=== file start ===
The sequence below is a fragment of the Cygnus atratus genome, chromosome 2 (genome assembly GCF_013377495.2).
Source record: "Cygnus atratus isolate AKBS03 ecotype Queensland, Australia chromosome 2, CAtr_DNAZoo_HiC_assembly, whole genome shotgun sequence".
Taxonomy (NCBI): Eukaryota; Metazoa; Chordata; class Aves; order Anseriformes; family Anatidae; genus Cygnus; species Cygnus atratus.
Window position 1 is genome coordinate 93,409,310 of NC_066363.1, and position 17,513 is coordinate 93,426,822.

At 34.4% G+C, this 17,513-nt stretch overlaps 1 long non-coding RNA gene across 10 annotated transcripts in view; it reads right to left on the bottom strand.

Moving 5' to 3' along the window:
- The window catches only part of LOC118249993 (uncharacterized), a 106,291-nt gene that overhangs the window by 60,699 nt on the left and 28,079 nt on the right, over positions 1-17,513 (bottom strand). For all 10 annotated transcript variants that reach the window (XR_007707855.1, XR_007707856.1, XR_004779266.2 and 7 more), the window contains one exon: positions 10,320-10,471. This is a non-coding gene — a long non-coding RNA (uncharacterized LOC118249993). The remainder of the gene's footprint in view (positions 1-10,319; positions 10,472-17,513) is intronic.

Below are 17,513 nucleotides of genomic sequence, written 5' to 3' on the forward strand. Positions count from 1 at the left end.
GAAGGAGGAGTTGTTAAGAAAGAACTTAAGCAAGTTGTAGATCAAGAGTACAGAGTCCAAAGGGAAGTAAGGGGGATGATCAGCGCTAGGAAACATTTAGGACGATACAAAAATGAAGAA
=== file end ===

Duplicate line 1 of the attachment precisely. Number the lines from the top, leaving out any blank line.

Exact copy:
The sequence below is a fragment of the Cygnus atratus genome, chromosome 2 (genome assembly GCF_013377495.2).